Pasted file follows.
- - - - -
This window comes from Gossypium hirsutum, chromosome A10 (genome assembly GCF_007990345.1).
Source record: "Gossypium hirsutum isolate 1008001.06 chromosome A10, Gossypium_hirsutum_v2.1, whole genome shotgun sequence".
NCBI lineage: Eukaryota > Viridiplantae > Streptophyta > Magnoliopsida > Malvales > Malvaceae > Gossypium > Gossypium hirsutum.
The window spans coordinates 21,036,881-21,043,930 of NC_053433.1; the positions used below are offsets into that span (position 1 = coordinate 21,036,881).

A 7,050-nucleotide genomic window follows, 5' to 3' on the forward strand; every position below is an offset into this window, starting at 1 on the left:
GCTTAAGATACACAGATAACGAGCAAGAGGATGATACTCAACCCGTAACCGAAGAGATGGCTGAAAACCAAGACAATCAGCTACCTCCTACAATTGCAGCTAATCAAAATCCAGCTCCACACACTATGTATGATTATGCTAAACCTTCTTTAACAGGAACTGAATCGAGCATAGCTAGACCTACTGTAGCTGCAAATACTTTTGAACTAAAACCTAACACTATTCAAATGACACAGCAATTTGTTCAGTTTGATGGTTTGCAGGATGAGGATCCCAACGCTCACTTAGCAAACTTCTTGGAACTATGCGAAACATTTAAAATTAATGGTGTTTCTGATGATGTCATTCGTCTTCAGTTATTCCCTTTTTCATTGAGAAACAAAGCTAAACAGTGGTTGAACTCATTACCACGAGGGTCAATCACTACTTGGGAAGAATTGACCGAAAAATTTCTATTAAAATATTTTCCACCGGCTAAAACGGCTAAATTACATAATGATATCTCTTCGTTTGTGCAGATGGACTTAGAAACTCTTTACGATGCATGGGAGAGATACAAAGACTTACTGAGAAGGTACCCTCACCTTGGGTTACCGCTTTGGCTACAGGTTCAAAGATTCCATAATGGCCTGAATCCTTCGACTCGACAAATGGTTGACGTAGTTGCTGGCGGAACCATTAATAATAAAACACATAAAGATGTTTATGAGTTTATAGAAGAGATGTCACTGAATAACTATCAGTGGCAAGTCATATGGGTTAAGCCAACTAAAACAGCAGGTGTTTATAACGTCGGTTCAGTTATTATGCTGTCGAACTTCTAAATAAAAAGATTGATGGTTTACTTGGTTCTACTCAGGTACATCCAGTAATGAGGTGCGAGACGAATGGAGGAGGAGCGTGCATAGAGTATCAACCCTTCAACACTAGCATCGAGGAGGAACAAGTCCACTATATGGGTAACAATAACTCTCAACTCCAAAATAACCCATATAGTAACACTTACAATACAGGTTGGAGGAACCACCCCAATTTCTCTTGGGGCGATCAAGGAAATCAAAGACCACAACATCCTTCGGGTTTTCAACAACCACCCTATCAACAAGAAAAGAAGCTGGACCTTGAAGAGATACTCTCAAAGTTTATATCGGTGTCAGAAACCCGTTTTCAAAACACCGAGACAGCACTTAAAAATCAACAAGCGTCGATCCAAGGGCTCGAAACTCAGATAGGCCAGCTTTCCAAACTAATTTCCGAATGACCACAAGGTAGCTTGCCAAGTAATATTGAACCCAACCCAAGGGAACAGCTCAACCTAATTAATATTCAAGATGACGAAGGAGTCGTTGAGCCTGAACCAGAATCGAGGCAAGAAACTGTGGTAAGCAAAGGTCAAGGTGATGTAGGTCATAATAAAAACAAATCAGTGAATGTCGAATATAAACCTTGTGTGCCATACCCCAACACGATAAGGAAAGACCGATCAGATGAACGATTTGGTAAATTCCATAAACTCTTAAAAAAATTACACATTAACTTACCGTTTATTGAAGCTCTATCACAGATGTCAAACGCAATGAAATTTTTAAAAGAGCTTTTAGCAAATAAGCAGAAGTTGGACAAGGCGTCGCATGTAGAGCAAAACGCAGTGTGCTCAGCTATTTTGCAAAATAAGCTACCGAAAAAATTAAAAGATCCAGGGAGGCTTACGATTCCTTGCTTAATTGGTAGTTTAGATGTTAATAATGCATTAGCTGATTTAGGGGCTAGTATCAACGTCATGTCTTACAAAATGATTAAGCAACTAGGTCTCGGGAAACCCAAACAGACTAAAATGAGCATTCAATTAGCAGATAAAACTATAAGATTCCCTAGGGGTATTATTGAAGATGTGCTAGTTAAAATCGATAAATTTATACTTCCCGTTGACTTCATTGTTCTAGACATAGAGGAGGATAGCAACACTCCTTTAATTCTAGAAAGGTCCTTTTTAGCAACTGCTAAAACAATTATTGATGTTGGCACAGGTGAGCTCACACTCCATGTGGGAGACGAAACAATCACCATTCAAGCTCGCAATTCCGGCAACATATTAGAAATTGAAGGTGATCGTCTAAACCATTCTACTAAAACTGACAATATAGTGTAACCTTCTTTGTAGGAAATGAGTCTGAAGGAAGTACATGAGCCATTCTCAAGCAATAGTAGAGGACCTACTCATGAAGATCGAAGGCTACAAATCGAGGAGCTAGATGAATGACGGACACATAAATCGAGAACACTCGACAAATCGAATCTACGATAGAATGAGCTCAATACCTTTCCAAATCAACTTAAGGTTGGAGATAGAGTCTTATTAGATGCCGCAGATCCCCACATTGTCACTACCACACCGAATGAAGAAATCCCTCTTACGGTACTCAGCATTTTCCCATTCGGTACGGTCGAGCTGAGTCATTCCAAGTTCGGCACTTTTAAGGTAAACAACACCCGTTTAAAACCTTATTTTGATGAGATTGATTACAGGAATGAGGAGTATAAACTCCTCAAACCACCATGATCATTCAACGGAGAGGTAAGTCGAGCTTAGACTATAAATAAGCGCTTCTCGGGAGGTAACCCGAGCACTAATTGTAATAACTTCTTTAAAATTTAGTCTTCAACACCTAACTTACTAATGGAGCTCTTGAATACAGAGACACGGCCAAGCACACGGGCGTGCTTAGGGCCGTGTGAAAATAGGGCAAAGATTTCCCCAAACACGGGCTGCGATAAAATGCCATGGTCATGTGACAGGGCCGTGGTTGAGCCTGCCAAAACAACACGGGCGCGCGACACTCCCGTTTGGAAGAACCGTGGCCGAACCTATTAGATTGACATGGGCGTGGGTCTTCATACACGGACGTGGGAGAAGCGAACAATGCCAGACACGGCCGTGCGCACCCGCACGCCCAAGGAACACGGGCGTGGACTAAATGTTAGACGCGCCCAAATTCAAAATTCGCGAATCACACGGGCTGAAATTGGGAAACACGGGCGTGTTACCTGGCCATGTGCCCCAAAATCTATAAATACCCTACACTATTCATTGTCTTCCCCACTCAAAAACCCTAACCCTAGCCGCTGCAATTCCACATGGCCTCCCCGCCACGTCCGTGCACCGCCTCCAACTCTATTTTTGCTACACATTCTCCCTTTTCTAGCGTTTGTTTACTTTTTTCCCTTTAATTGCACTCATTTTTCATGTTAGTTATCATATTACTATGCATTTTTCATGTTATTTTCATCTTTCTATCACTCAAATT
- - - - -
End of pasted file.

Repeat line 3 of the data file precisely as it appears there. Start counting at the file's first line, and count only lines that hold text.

NCBI lineage: Eukaryota > Viridiplantae > Streptophyta > Magnoliopsida > Malvales > Malvaceae > Gossypium > Gossypium hirsutum.